The Boxer Uprising: A Background Study

The Boxer Uprising: A Background Study

The Boxer Uprising: A Background Study

The Boxer Uprising: A Background Study

Excerpt

To the West in general the Boxer Uprising of 1900 is a half-forgotten episode in the history of China's resistance to progress: to the historians of the People's China it is the heroic resistance of the Chinese peasantry to foreign Imperialism, which failed in its object only because of its lack of dialectical awareness. But neither of these interpretations seems sufficient in itself to explain every aspect of its origin and development.

After the suppression of the Uprising there was a flood of publications by foreigners giving their personal experiences, and there were nearly as many theories as to the origins of the trouble as there were authors. Dr W. A. P. Martin, for example, gave all the blame to the Empress Dowager, who 'allying herself with the powers of darkness, entered into a diabolical conspiracy in order to keep her people in ignorance and to shield her family from the competition of superior light and knowledge'; Dr A. H. Smith (another American missionary) felt that the Roman Catholics deserved a major share of the blame and the Protestants only a minor one; Mr Broomhall (of the China Inland Mission) traced everything back to the Opium War and to foreign political and economic aggression, and considered that 'to place any responsibility for the outbreak on the missionaries was absurd'. The foreign diplomats, for their part, found it highly convenient to label the Uprising a 'rebellion', since this theory (or fiction ?) restored the status quo, preserved the unilateral treaties, removed all blame from the Empress Dowager, and allowed the Powers to impose large indemnities, through her government, on the Chinese people.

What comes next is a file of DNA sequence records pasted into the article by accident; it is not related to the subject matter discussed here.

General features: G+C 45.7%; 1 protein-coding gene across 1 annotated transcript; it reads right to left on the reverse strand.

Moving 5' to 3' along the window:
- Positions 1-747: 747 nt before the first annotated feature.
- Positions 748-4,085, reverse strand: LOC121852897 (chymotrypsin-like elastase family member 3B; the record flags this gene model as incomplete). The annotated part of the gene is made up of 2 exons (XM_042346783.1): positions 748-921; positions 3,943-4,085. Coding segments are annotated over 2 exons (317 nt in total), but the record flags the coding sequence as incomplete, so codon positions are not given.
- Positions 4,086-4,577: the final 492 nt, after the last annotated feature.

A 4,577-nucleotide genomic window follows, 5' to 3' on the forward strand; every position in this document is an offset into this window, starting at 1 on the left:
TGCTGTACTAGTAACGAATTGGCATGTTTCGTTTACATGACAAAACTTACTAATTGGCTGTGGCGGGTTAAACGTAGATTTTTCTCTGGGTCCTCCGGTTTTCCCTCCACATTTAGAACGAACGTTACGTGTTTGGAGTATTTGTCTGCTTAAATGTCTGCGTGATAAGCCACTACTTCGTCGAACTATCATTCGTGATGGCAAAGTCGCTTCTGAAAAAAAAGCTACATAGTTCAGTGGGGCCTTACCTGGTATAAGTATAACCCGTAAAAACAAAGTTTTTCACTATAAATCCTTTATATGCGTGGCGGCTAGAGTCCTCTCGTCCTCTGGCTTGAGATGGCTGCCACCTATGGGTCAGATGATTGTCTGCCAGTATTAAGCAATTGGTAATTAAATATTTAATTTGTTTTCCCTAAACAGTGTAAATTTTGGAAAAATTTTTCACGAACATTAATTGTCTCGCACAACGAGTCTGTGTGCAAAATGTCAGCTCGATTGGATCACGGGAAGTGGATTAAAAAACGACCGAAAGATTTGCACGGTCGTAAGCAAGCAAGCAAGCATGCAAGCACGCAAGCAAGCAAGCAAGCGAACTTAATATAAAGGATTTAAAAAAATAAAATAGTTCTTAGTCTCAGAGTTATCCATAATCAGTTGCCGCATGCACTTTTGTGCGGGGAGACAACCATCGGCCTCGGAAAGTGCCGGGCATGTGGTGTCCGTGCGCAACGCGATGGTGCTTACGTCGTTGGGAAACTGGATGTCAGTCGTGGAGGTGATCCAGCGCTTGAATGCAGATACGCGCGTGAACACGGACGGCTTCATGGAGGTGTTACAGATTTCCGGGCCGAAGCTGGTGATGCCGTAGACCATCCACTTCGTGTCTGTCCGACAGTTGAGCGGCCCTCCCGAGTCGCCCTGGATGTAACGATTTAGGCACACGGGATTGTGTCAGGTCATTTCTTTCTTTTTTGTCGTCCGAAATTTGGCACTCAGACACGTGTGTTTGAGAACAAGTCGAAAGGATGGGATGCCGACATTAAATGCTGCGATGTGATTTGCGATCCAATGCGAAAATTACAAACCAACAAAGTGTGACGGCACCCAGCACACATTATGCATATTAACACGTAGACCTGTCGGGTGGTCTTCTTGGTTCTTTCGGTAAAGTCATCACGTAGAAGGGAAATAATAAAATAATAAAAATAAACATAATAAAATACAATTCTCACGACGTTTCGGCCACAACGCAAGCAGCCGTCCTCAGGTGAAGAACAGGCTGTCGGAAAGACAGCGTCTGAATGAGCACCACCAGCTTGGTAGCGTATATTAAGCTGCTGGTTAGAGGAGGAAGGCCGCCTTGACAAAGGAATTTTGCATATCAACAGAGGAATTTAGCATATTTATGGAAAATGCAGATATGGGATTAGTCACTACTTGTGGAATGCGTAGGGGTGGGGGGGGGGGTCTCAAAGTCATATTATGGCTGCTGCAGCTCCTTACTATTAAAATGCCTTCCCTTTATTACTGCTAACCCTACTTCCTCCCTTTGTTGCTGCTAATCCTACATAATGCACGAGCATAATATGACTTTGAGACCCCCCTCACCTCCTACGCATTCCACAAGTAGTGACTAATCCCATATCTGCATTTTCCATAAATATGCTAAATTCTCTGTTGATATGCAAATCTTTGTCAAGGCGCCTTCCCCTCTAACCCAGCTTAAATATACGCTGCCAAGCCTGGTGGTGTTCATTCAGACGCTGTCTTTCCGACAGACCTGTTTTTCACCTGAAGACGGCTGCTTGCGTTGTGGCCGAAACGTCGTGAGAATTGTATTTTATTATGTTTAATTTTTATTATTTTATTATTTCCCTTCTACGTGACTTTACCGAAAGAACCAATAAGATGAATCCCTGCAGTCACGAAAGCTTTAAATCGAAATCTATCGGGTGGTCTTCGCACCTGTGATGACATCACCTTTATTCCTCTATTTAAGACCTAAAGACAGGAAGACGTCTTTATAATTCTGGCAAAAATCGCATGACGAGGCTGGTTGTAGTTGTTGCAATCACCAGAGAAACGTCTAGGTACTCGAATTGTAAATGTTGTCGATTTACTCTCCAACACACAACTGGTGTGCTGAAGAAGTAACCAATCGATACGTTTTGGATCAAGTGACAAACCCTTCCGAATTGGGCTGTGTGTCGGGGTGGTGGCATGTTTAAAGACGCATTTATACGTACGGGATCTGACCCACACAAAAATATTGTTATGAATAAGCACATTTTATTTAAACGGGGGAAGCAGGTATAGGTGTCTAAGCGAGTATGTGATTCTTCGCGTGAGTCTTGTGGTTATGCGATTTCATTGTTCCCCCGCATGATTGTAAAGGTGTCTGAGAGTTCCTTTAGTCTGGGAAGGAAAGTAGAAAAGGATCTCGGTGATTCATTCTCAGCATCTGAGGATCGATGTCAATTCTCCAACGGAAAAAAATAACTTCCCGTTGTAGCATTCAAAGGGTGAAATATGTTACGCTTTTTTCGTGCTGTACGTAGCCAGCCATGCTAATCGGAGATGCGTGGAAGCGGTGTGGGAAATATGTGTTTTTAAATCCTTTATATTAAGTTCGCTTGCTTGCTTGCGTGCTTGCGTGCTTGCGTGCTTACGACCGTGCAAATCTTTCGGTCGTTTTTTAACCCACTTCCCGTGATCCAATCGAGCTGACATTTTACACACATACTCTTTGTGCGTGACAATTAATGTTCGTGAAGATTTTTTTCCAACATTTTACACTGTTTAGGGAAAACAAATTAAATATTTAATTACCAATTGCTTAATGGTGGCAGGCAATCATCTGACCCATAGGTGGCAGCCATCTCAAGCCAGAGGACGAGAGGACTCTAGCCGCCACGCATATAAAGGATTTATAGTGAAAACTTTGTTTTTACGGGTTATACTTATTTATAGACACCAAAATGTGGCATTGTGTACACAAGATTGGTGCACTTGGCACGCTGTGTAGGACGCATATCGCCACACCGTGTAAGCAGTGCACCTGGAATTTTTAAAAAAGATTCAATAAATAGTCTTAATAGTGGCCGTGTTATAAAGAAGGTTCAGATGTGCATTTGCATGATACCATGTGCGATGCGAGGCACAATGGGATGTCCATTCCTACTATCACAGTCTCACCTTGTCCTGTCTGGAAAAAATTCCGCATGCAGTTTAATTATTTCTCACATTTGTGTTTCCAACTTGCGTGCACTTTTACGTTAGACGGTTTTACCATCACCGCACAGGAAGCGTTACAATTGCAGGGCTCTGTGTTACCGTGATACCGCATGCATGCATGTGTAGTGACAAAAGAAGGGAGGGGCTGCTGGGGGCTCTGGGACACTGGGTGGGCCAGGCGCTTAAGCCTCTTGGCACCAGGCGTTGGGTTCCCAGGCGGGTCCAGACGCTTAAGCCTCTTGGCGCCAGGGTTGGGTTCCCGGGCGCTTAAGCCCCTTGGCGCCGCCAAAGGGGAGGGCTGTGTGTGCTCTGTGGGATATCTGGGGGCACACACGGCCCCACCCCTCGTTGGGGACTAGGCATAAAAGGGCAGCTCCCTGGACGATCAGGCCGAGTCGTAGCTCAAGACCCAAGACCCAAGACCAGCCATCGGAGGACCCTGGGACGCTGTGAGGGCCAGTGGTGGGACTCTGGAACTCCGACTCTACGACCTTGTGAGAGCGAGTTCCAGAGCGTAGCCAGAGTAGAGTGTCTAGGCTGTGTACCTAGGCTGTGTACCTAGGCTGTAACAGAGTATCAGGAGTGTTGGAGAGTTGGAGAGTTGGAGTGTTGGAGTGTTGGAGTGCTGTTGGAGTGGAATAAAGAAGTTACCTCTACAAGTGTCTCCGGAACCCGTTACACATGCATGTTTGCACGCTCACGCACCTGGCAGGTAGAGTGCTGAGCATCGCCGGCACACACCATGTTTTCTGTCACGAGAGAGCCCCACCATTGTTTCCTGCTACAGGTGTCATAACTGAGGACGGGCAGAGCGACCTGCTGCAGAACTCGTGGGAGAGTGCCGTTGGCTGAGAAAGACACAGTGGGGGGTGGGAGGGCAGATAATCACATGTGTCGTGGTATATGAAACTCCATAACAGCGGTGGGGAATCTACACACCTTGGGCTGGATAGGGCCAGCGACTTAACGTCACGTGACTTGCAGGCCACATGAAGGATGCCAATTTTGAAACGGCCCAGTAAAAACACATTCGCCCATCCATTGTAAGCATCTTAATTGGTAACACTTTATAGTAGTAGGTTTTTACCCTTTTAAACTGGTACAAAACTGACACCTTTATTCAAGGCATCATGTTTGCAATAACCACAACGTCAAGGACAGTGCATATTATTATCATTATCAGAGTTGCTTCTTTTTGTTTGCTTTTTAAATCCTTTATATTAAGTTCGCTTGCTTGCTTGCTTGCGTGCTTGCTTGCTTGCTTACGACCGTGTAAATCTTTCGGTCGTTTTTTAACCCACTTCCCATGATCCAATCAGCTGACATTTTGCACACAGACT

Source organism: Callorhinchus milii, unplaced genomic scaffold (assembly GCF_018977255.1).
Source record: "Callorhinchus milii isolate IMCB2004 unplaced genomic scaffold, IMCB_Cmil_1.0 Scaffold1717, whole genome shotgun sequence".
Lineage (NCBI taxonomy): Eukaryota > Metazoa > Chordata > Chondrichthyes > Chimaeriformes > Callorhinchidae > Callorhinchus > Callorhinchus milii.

On the basis of these foreign accounts, the foreign-language press of Shanghai and Tientsin, and the diplomatic archives of Europe and America, Mr G. Nye Steiger, in 1927, produced a study of the Boxers, China and the Occident, which, in spite of many shortcomings due to incomplete information, is still in many ways an indispensable book. In it the author put forward a theory of his own, namely that the Boxers were not a religious sect or secret society at all but the legally constituted militia, raised in obedience to decrees of the Empress Dowager in 1898.

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